News from around IU
Oct. 19, 2016
Adam and Eve sculptures in the IU Arboretum add beauty to campus
Take a walk around the IU Bloomington campus, and you could encounter about a dozen outdoor works of art. The sculptures include an enormous anatomically correct brain, the Showalter Fountain with Venus at its center, and the Adam and Eve statues dancing in the Arboretum.
“Those kinds of things make our everyday lives a little more beautiful,” said Sherry Rouse, curator of campus art.
Every work of art has a story and an artist behind it. Adam and Eve were sculpted by Anthony Droege, a retired IU South Bend professor.
Adam and Eve were recently restored to the Arboretum with lighting and a security system.
“It feels wonderful,” Rouse said of their restoration.
Don’t forget to ShakeOut
Employees and students on all IU-administered campuses will be practicing the appropriate response to an earthquake as part of the Great Central U.S. ShakeOut on Thursday.
IU is at the crossroads of two significant seismic zones, making it imperative that everybody participate in the drill. Employees and students should review drill procedures in advance and use the time during the 15-minute drill to practice and discuss how to react during an earthquake.
Find more information about how to drop, cover and hold on during the drill online.
Buildings go green with Fall Energy Challenge this month
From Oct. 10 to 31, buildings on the Bloomington campus are challenged to be greener with the IU Energy Challenge, an initiative organized through the Office of Sustainability.
The Energy Challenge is a competition that takes place each semester between campus buildings, including residence halls, academic buildings and Greek houses, to save the most electricity and water over the course of the challenge. During the three weeks, the usage of each building will be compared to a baseline, and the winning building will be honored in an award ceremony.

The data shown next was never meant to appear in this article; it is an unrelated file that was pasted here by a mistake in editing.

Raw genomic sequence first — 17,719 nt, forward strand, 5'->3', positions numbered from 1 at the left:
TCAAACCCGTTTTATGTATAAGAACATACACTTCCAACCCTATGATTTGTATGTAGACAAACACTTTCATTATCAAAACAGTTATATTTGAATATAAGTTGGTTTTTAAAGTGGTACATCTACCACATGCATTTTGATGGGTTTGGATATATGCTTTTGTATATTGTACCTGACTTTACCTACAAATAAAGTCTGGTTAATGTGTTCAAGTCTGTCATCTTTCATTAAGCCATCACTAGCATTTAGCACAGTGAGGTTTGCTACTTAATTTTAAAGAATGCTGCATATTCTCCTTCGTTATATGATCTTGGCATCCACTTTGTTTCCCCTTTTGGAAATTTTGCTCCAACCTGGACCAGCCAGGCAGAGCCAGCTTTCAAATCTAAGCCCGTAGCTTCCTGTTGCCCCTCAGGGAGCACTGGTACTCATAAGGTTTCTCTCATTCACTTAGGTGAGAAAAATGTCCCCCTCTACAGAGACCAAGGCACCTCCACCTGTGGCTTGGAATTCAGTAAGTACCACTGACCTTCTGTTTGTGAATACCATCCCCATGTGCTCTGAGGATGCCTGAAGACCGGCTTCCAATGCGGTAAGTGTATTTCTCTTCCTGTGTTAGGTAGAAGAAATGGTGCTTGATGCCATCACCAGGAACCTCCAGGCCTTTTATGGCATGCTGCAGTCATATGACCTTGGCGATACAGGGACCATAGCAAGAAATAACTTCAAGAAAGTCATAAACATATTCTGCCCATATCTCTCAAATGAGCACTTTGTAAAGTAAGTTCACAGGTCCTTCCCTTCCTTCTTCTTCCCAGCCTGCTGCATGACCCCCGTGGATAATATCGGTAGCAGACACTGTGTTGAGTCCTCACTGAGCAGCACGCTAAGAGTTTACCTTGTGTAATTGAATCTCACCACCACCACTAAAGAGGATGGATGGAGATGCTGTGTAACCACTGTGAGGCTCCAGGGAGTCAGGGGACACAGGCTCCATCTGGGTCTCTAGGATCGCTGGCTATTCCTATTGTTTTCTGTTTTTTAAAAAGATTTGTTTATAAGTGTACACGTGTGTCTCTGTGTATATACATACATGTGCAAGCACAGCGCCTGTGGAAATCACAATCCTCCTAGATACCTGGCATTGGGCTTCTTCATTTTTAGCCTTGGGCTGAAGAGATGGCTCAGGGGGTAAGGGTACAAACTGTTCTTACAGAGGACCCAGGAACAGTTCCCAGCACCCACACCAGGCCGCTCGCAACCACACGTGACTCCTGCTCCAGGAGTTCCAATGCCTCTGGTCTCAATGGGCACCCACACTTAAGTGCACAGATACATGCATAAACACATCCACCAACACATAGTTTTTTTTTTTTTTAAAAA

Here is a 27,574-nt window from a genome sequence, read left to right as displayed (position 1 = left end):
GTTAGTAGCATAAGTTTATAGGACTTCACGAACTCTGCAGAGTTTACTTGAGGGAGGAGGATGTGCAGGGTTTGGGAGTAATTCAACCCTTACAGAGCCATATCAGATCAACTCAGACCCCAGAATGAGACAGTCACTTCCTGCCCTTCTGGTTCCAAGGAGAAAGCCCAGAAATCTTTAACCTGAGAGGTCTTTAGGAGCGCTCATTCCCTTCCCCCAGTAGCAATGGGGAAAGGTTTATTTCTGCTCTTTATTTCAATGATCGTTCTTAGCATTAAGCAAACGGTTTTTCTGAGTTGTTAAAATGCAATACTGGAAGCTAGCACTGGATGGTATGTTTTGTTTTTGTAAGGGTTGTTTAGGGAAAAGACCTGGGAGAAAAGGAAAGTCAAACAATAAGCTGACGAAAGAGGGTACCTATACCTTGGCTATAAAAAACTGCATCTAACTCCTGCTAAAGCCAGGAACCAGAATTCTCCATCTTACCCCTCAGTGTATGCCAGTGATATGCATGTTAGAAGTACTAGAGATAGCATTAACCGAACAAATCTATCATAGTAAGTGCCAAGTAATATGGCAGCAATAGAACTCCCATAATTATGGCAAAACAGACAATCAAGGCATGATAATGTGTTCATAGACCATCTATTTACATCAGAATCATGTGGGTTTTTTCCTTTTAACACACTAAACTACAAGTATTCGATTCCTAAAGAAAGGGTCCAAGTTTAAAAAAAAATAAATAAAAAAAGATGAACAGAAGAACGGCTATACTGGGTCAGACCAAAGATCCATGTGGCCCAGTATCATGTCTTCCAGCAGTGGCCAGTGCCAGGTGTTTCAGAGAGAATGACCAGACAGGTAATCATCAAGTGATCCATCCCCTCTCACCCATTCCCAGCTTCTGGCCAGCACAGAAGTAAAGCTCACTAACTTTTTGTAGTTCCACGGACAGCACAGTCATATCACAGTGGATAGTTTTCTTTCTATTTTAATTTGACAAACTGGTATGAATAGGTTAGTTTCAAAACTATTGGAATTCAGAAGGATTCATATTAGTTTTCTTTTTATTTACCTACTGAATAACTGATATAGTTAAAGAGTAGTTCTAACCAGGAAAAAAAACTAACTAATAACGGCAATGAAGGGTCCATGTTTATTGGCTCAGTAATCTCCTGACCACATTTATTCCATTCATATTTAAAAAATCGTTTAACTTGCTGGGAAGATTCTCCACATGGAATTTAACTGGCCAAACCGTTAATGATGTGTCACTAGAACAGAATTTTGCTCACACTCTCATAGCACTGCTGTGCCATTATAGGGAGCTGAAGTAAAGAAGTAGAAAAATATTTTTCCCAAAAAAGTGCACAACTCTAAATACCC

Carnegie awards $1 million to IU to strengthen Russian studies
Carnegie Corporation of New York has awarded IU’s Russian and East European Institute $1 million to create a Russian Studies Workshop and bolster Russian studies at IU.
With the grant, the Russian and East European Institute will expand its work as an incubator for collaborative research and as a training center on contemporary Russian politics and society.
The new workshop will build upon and amplify IU’s historic strength in the study of Russia. Based in the Russian and East European Institute at the IU School of Global and International Studies, the Russian Studies Workshop will reach across IU schools and departments and involve scholars in Russia to spark research and thinking to address challenges that have emerged since the end of the Soviet Union.
Risk perception expert to present IU Patten Lectures
Paul Slovic, an expert on human judgment, decision-making and the psychology of risk, will present two Patten Lectures the week of Oct. 24 at IU Bloomington.
Slovic is a professor of psychology at the University of Oregon and the founder and president of Decision Research. His research focuses on the psychological and cognitive process of decision-making on a range of issues, including the environment, earthquakes, smoking and terrorism.